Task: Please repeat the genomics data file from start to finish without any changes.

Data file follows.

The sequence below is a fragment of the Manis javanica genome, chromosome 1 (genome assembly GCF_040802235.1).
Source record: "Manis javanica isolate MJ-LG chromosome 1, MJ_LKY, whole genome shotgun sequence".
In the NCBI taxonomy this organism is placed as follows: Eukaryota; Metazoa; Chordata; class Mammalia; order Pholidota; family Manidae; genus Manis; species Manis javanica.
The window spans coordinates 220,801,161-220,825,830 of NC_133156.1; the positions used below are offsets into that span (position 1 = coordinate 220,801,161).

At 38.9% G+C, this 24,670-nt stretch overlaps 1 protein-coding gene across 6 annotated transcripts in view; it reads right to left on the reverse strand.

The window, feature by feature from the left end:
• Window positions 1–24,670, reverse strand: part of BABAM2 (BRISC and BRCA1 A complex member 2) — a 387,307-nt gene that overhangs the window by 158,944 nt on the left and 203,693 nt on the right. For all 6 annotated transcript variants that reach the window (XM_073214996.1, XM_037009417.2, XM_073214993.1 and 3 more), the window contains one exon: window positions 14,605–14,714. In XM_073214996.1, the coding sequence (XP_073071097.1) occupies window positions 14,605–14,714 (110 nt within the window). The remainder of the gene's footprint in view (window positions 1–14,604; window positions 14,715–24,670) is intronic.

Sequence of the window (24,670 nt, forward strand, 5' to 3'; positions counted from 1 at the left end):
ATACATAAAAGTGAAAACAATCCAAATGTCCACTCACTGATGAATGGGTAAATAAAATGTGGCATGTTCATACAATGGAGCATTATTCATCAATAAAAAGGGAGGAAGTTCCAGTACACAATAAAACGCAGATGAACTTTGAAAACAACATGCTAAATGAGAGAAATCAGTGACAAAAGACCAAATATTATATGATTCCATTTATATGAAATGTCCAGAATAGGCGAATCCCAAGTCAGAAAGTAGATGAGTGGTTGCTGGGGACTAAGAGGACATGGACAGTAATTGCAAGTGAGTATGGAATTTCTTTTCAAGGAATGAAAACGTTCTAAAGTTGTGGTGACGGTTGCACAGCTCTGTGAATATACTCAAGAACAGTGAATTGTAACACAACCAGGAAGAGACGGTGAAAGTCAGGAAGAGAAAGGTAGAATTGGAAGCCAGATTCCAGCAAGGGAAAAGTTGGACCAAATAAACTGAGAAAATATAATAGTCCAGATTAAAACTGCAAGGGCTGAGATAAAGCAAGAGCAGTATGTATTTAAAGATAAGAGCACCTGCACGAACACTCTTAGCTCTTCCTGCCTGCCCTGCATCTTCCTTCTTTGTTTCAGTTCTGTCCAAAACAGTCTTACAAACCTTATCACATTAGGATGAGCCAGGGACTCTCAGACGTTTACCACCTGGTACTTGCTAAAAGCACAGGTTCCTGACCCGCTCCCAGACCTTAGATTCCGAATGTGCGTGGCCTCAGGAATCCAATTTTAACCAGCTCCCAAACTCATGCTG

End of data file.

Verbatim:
The sequence below is a fragment of the Manis javanica genome, chromosome 1 (genome assembly GCF_040802235.1).
Source record: "Manis javanica isolate MJ-LG chromosome 1, MJ_LKY, whole genome shotgun sequence".
In the NCBI taxonomy this organism is placed as follows: Eukaryota; Metazoa; Chordata; class Mammalia; order Pholidota; family Manidae; genus Manis; species Manis javanica.
The window spans coordinates 220,801,161-220,825,830 of NC_133156.1; the positions used below are offsets into that span (position 1 = coordinate 220,801,161).

At 38.9% G+C, this 24,670-nt stretch overlaps 1 protein-coding gene across 6 annotated transcripts in view; it reads right to left on the reverse strand.

The window, feature by feature from the left end:
• Window positions 1–24,670, reverse strand: part of BABAM2 (BRISC and BRCA1 A complex member 2) — a 387,307-nt gene that overhangs the window by 158,944 nt on the left and 203,693 nt on the right. For all 6 annotated transcript variants that reach the window (XM_073214996.1, XM_037009417.2, XM_073214993.1 and 3 more), the window contains one exon: window positions 14,605–14,714. In XM_073214996.1, the coding sequence (XP_073071097.1) occupies window positions 14,605–14,714 (110 nt within the window). The remainder of the gene's footprint in view (window positions 1–14,604; window positions 14,715–24,670) is intronic.

Sequence of the window (24,670 nt, forward strand, 5' to 3'; positions counted from 1 at the left end):
ATACATAAAAGTGAAAACAATCCAAATGTCCACTCACTGATGAATGGGTAAATAAAATGTGGCATGTTCATACAATGGAGCATTATTCATCAATAAAAAGGGAGGAAGTTCCAGTACACAATAAAACGCAGATGAACTTTGAAAACAACATGCTAAATGAGAGAAATCAGTGACAAAAGACCAAATATTATATGATTCCATTTATATGAAATGTCCAGAATAGGCGAATCCCAAGTCAGAAAGTAGATGAGTGGTTGCTGGGGACTAAGAGGACATGGACAGTAATTGCAAGTGAGTATGGAATTTCTTTTCAAGGAATGAAAACGTTCTAAAGTTGTGGTGACGGTTGCACAGCTCTGTGAATATACTCAAGAACAGTGAATTGTAACACAACCAGGAAGAGACGGTGAAAGTCAGGAAGAGAAAGGTAGAATTGGAAGCCAGATTCCAGCAAGGGAAAAGTTGGACCAAATAAACTGAGAAAATATAATAGTCCAGATTAAAACTGCAAGGGCTGAGATAAAGCAAGAGCAGTATGTATTTAAAGATAAGAGCACCTGCACGAACACTCTTAGCTCTTCCTGCCTGCCCTGCATCTTCCTTCTTTGTTTCAGTTCTGTCCAAAACAGTCTTACAAACCTTATCACATTAGGATGAGCCAGGGACTCTCAGACGTTTACCACCTGGTACTTGCTAAAAGCACAGGTTCCTGACCCGCTCCCAGACCTTAGATTCCGAATGTGCGTGGCCTCAGGAATCCAATTTTAACCAGCTCCCAAACTCATGCTG